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It’s not surprising that Realtors make natural politicians

Realtors make natural politicians

Published: Sunday, March 24, 2013 5:30 a.m. CDT

Why do business people run for elected office?  Do their backgrounds or experience make them more or less qualified to represent you?  On the local level where it is sometimes a situation of whoever files for office gets the job, these important questions do not come up.  But in cases where multiple candidates file for the same office, a closer examination of the candidates’ professional experience is warranted.  

Some professions gravitate naturally to this call for service. Real estate brokers, and specifically Realtors, members of the National Association of Realtors who subscribe to NAR’s Code of Ethics, certainly fit that bill. It is very common to find a name recognized on real estate signs serving as mayor, alderman, trustee, assessor, state representative, or even as a member of Congress. Let’s take a closer look at why Realtors make naturally good public servants.

Ambassadors: Consider what most professional real estate agents do. They live in our communities and spend money in our stores, supporting our local economy. They are ambassadors to our towns telling prospective property owners about the wonderful things they enjoy about living here. They highlight all of the positives and help people make decisions about where to live and raise their families or perhaps where to locate their business. Often an agent is the first person they speak to about the positive points of a community. It would seem this is a natural role of a public servant as well – to promote their area.

Highly educated: Agents are licensed by the state regulatory department. After completing significant coursework and passing at least two exams a person may earn their real estate license. In addition, agents must complete mandatory continuing education every year to renew their license. They are tested and educated continuously on property rights, agency relationships, disclosure law, and more. These people are highly trained and are experts in real estate as evidenced by being licensed by the state. Applying the logic that deep business and community connections are important, then real estate agents fit right in along with lawyers, doctors, teachers, and small businesspeople who also make their communities better in every way.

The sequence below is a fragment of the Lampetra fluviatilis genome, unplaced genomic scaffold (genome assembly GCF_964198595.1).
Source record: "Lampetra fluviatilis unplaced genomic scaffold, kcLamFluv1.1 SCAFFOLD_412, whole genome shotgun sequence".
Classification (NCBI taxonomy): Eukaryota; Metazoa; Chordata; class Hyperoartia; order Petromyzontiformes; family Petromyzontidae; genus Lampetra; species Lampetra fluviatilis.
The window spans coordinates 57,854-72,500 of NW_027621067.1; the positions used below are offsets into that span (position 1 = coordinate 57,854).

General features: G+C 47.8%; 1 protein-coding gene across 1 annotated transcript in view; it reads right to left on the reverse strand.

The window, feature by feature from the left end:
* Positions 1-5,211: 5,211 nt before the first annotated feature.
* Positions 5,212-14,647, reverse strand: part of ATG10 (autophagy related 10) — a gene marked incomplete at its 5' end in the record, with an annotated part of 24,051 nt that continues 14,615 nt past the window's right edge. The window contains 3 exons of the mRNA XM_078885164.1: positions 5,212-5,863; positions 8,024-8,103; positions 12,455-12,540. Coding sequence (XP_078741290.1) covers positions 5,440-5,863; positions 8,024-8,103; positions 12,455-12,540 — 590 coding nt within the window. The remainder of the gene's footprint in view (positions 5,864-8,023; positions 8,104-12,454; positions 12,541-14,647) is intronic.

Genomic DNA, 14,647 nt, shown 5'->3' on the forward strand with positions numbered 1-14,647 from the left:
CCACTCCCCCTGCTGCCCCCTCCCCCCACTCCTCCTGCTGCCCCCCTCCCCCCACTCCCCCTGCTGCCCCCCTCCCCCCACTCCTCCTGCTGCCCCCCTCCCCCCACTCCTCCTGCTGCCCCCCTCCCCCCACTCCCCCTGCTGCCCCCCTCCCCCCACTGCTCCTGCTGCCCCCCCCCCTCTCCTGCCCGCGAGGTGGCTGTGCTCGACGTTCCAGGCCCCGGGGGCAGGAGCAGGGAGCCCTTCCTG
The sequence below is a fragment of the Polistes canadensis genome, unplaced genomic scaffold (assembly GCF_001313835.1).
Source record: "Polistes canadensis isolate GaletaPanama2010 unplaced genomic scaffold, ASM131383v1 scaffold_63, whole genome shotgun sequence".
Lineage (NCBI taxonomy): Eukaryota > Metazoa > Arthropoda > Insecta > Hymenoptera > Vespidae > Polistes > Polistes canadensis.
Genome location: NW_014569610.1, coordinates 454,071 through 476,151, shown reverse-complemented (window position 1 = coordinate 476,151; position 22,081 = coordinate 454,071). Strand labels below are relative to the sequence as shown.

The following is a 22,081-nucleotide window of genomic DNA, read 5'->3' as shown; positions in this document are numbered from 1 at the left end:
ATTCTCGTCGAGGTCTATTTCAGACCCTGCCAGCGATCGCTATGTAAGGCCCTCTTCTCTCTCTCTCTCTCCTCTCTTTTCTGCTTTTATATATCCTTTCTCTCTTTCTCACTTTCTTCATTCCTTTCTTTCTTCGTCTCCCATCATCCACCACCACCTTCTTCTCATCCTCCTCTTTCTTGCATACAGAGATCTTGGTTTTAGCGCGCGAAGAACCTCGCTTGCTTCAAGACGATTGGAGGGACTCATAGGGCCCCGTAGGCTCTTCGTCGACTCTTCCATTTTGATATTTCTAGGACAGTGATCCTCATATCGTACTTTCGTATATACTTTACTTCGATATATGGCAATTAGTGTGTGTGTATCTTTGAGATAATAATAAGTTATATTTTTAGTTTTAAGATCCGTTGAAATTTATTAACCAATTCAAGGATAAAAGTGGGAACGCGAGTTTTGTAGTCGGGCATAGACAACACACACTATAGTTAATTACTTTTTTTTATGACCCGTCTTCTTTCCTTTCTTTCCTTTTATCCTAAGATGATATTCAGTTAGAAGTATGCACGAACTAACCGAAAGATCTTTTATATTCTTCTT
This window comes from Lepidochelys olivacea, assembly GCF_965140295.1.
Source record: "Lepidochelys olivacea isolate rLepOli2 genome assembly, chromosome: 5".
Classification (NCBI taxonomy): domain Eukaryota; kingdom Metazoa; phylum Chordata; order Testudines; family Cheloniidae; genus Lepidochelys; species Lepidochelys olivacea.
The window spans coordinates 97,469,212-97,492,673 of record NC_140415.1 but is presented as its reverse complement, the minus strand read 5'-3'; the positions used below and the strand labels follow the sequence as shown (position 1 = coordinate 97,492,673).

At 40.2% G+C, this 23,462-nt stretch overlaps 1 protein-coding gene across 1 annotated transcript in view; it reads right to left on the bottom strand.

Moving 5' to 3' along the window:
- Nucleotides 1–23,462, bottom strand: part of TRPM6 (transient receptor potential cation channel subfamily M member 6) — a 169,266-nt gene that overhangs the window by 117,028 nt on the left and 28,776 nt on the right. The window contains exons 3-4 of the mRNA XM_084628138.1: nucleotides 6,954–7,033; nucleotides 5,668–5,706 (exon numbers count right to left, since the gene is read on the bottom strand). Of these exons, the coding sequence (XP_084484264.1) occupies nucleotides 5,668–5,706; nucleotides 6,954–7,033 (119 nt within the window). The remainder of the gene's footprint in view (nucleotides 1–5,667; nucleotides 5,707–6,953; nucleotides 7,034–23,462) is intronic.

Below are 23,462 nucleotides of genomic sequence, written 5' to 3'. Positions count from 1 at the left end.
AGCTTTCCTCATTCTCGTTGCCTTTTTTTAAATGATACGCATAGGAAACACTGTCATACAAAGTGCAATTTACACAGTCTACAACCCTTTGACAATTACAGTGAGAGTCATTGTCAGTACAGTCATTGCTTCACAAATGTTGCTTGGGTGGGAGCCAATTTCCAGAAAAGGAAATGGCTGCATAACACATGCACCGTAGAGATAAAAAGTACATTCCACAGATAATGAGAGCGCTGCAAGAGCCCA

Economic development: Commercial agents specifically work hard to bring business to an area. Businesses generate revenue through property taxes and sales taxes. They employ people to provide revenue to funnel back to local businesses like grocery stores and restaurants, providing an economic engine to communities. They help prospective tenants rent vacant space which is vital to local economies. Agents are knowledgeable about zoning laws and building codes and such. In fact, it might be this very knowledge about who is interested in the town that might cause some to claim a conflict of interest. As mentioned above, the Code of Ethics and on-going training prepares agents to know how and when to recues themselves from either voting on a topic or working with a client. A real estate agent might bring ideas on to how to best position an area to attract desired growth, be it residential, agricultural, commercial, industrial, or other. Isn’t that what is desired of our leaders?

The good of the whole: There seems to be a belief that just because one works in real estate automatically means he or she will vote a certain way on an issue. That isn’t necessarily so. The past has shown us that many agents who have gone into politics have first played a role in the local, state or even National Association of Realtors. This background has provided them a training ground, if you will, to learn to leave their hat at the door. In the case of local associations, volunteer Realtor committee members learn early on to proverbially leave their brokerage hat or salesperson hat outside the meeting room. That is, the decision they were being asked to vote on in committee may have impacted their personal position negatively but for the benefit of all was the right decision. Decisions like raising membership dues, for example, places a hardship on the individual making the decision, who also will have to pay the increased fee, but as the decision maker, they are trained to put the good of the whole above their own interests.

According to the National Association of Realtors, “Given their typical personality traits, perhaps it’s not surprising that Realtors make natural politicians; they’re people oriented, savvy negotiators, and care about the communities they live in. Most important, they have a unique understanding of the issues that affect the quality of life and economic vitality in their area.” (REALTOR AE Magazine, Fall 2011).

• Jim Haisler is chief executive officer of Heartland Realtor Organization, serving real estate professionals throughout northern Illinois.

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